Finns still sharply divided over wind power

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An offshore wind farm near the coastal city of Kemi in northwest Finland. (Riikka Rautiainen/ Yle)
An offshore wind farm near the coastal city of Kemi in northwest Finland. (Riikka Rautiainen/ Yle)
Yle asked its audience whether or not they would welcome a wind turbine in close proximity to their home.

The resulting online discussion revealed clear differences of opinion: some people suspect the energy return from wind power (and other alternative energy options) would be negligible, while others support wind power wholeheartedly – so long as it is not in their backyard.

Respondents to a recent Yle-hosted online discussion on wind power revealed that Finland is still on the fence when it comes to wind power. When asked “How would you feel about a wind turbine in your neighbourhood?” responses varied.

“What kind of question is that? Of course I would welcome a wind farm in my backyard!” wrote one nameless respondent. “Naturally, the undertaking would have to comply with the requirements of any construction project: to first minimise the risk to the natural environment, the birds and bats. No valuable forest could be destroyed either. But if these issues were addressed, there would be no problem. Wind turbines are beautiful. If phone masts and other such towers are accepted as a part of the Finnish landscape, I can’t understand why wind turbines would be any different.”

Many echoed this sentiment, saying that natural environments must first be protected, along with a noise-free living environment. One Finn mentioned that his or her attitude changed once they had first-hand experience:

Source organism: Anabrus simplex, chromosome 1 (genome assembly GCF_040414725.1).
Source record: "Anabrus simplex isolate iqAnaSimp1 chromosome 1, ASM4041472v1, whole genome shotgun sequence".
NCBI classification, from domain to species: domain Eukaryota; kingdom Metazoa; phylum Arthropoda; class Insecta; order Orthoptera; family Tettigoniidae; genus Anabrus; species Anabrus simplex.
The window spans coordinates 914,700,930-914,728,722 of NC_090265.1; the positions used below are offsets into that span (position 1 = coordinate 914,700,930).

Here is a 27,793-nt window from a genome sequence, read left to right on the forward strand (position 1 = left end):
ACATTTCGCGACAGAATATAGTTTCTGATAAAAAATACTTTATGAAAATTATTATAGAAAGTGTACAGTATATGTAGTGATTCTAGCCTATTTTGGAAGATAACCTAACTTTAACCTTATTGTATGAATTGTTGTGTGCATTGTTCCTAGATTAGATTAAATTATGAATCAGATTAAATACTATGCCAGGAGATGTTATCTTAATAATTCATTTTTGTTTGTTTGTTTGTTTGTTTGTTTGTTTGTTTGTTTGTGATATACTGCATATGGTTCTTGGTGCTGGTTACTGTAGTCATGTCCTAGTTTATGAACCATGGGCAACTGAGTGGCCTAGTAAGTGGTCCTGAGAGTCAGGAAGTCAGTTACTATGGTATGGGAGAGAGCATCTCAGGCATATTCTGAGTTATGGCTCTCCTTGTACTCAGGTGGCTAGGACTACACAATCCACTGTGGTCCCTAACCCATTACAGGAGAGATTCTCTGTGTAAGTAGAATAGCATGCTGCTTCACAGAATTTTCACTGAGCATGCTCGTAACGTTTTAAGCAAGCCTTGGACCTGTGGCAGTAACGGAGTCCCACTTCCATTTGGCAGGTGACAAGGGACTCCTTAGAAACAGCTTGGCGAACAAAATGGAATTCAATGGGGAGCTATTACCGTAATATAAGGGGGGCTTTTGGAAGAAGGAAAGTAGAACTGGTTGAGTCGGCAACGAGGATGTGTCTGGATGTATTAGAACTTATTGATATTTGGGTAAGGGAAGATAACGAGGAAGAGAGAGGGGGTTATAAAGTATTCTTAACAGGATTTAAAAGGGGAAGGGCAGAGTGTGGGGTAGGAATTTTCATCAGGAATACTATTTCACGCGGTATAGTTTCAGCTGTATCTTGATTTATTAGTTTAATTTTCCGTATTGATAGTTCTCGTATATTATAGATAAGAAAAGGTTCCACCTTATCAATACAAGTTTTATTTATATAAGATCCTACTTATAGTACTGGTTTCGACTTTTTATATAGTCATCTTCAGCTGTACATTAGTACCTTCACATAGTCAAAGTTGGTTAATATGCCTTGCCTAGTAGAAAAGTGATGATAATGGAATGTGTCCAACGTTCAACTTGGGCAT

“I was against them before, but then a few years ago my neighbour had seven erected just over two kilometres from where I live. They haven’t caused me any inconvenience, no noise at all. You literally have to go and stand underneath them to hear anything. At least the new models are really silent.”

A respondent called “Nature lover” had the opposite experience:

“I would never agree to build one near my cabin. The glare, the pulsating noise around the clock, bird deaths, pieces of ice being thrown about – these risks disturb me. The scenery is destroyed when you construct a 150-metre metal tower with 60-metre-long wings. The market value of my cabin is also important to me. I worked hard to pay for it and no one is going to compensate me for lost value.”

Whoever reaps the profits should pay the costs

A respondent named “Ropeli” suspects the economic feasibility and profitability of wind power, saying wind firms should be placed where concentrations of supporters are largest.

“Wind power has never been a competitive energy source in Finland. But I would like to propose that all of the wind farms would be located along the southwest and southern coasts. There are plenty of islands and islets to choose from and there is even some wind to speak of from time to time. Here the hoi polloi could admire the turbines up close from the decks of their summer cabins and yachts. Otherwise, their opportunity to enjoy them might be too restricted, the whole thing will remain too exotic,” Ropeli says.